The World Happiness Report has been gauging the happiness of nations since 2012, and two new studies, 1) the Global Wellness Index (from investment firm LetterOne) and 2) the Bloomberg Healthiest Country Index now offer a window into how 150+ nations fare when it comes to overall health and wellness. Each index uses slightly different measures, so rankings vary somewhat, but both are important new tools in “thinking beyond GDP” to measure the real wellbeing of a country. A pattern emerges: smaller countries dominate the lists while big countries with booming economies have fallen behind.
Bloomberg Healthiest Country Index: Spain #1
The Bloomberg Index uses UN, World Bank and WHO data on 169 nations, measuring things like mortality rates, life expectancy, obesity, tobacco and alcohol use – and also mental health and air and water quality. Spain, Italy, Iceland and Japan were the top four, while Sub-Saharan nations accounted for 27 of the 30 unhealthiest nations. The US ranked 35th, the UK 19th.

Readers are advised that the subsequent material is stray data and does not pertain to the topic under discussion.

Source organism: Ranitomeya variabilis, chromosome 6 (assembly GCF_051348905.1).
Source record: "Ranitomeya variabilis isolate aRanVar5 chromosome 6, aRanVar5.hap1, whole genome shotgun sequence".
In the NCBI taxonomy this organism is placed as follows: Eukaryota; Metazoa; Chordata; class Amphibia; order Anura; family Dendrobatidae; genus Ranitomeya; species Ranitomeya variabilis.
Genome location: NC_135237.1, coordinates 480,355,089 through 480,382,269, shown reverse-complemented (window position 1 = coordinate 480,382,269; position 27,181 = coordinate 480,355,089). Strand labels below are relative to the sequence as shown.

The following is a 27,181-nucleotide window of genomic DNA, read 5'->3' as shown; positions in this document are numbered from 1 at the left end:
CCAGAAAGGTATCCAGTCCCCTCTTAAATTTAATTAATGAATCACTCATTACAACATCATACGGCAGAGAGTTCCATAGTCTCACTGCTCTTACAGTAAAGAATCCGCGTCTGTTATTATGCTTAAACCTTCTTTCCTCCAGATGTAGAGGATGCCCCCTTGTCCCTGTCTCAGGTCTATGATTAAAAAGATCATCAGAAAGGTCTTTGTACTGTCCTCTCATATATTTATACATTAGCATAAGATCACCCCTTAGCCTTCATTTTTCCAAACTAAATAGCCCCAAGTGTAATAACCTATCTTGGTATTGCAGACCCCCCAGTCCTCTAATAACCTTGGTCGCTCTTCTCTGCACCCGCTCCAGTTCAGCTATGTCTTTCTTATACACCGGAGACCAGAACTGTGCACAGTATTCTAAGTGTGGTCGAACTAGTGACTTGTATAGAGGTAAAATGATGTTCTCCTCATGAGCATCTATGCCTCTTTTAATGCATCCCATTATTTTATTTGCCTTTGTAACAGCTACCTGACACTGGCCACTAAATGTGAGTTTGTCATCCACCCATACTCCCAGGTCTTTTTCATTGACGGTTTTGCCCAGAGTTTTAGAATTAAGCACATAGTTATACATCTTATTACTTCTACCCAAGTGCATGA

Global Wellness Index: Canada #1
The economists focused on ten metrics for 151 nations: blood pressure, blood glucose, obesity, depression, happiness, alcohol use, tobacco use, exercise, healthy life expectancy and government healthcare spending. Canada, Oman and Iceland took the top three spots and South Africa ranked dead last. The US ranked 37th, the UK 17th.